Some circuits have extended the [border search exception] to persons exiting the country. Such a standard would allow a warrantless search of a person leaving the country without any modicum of suspicion of criminal activity. However, we do not need to decide whether to adopt such a position because even if such a border search were constitutionally permissible, Congress can further restrict the search authority of federal agents, and has done so in the context of this case. Thus, it is not the constitutional standard of a border search that regulates the behavior of the custom agents in this case, but a statutory one.
Salinas-Garza, 803 F.2d at 836-37 (emphasis added; internal quotations, citations, and footnote omitted).
While our court purported not to decide a constitutional issue in Salinas-Garza, id. at 836 n.4, 837, it implicitly did. The opinion's characterization that Congress "restricted" the search authority of federal agents by imposing the "reasonable cause" standard is only accurate to the extent that the search authority prior to such Congressional action required something less than reasonable cause. Restated, our court assumed that what Congress restricted was the border search exception itself. For absent that exception, the applicable standard for the search would have been probable cause -- a standard more restrictive than the reasonable cause required by the statute. In short, for outbound border searches, our court acknowledged, by implication, a constitutional standard less stringent than probable cause.
As our court noted in Salinas-Garza, other circuits have acknowledged the full force of the border search exception for outbound searches. See, e.g., Stanley, 545 F.2d at 665-67; United States v. Ezeiruaku, 936 F.2d 136, 143 (3d Cir. 1991) ("Accordingly, we ... conclud[e] that the traditional rationale for the border search exception applies as well in the outgoing border search context."); United States v. Duncan, 693 F.2d 971, 977 (9th Cir. 1982) ("Since this was a search at a 'border', of a person leaving the country, there is no need for probable cause, warrants or even suspicion."), cert. denied, 461 U.S. 961 (1983); United States v. Ajlouny, 629 F.2d 830, 834 (2d Cir. 1980) (interpreting Second Circuit law to hold "the border search exception applies to items leaving as well as entering the country"), cert. denied, 449 U.S. 1111 (1981). Even so, as in Berisha, it is not necessary on this record to fully extend the border search exception to all outbound searches.4
Pursuant to the plain wording of the Fourth Amendment ("right to be secure ... against unreasonable searches and seizures"), "[t]he ultimate standard set forth in the Fourth Amendment is reasonableness". Cady v. Dombrowski, 413 U.S. 433, 439 (1973). In addition, "the Fourth Amendment balance between the interests of the Government and the privacy of the individual is ... struck much more favorably to the Government at the border". United States v. Montoya de Hernandez, 473 U.S. 531, 540 (1985). Accordingly, based on this record, and bringing into play only the most narrow constitutional basis, a non-routine outbound search is permissible when the following factors are present: (1) the outbound search is at the border or its functional equivalent; (2) Customs Agents have reasonable suspicion that a particular traveler will imminently engage in the felonious transportation of specific contraband in foreign commerce; and (3) the search is relatively unintrusive and only of the area where the contraband is allegedly secreted. Factors (1) and (3) are satisfied for the initial search at the jetway; factor (2) (reasonable suspicion), as discussed below in part II.B., is as well.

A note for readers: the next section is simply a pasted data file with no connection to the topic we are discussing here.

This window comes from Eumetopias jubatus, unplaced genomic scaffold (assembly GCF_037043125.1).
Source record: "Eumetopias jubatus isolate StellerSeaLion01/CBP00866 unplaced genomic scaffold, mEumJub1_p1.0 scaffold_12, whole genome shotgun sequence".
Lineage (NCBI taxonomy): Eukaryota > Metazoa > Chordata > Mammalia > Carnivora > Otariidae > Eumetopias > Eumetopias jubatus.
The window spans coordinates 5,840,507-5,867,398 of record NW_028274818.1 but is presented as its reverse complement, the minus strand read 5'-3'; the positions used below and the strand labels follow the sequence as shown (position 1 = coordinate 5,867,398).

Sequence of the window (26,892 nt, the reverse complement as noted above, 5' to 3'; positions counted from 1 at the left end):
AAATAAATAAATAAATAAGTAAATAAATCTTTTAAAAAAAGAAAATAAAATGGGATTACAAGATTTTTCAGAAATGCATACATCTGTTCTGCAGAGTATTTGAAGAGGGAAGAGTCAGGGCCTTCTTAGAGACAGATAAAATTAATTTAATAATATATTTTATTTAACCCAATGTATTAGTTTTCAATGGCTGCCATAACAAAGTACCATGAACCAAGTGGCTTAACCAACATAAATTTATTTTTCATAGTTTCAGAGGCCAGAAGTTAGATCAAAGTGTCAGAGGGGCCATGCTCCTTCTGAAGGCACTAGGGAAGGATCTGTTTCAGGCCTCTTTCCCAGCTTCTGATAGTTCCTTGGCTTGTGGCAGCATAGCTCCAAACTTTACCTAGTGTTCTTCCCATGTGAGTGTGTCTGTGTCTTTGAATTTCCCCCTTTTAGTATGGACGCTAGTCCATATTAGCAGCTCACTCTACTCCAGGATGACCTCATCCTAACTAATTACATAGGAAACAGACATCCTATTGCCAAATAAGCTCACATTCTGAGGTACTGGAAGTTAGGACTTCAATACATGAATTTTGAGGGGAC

Again, our holding establishes only the most narrow basis for a non-routine outbound search being constitutional. Expansion, if any, of this holding must await another case. Obviously, each case will turn on its facts.
"Reasonable suspicion is defined as 'a particularized and objective basis for suspecting the particular person' of smuggling contraband." Rivas, 157 F.3d at 367 (quoting Montoya de Hernandez, 473 U.S. at 541). Such suspicion must be based upon "specific facts which, taken together with rational inferences therefrom, reasonably warrant an intrusion". Cardenas, 9 F.3d at 1153. "In determining whether government agents possessed a reasonable suspicion that criminal activity was occurring, we must consider 'the totality of the particular circumstances.'" Rivas, 157 F.3d at 367 (quoting Cardenas, 9 F.3d at 1148). As stated earlier, each reasonable suspicion case ultimately turns on its own facts. United States v. Himmelwright, 551 F.2d 991, 995 (5th Cir.), cert. denied, 434 U.S. 902 (1977).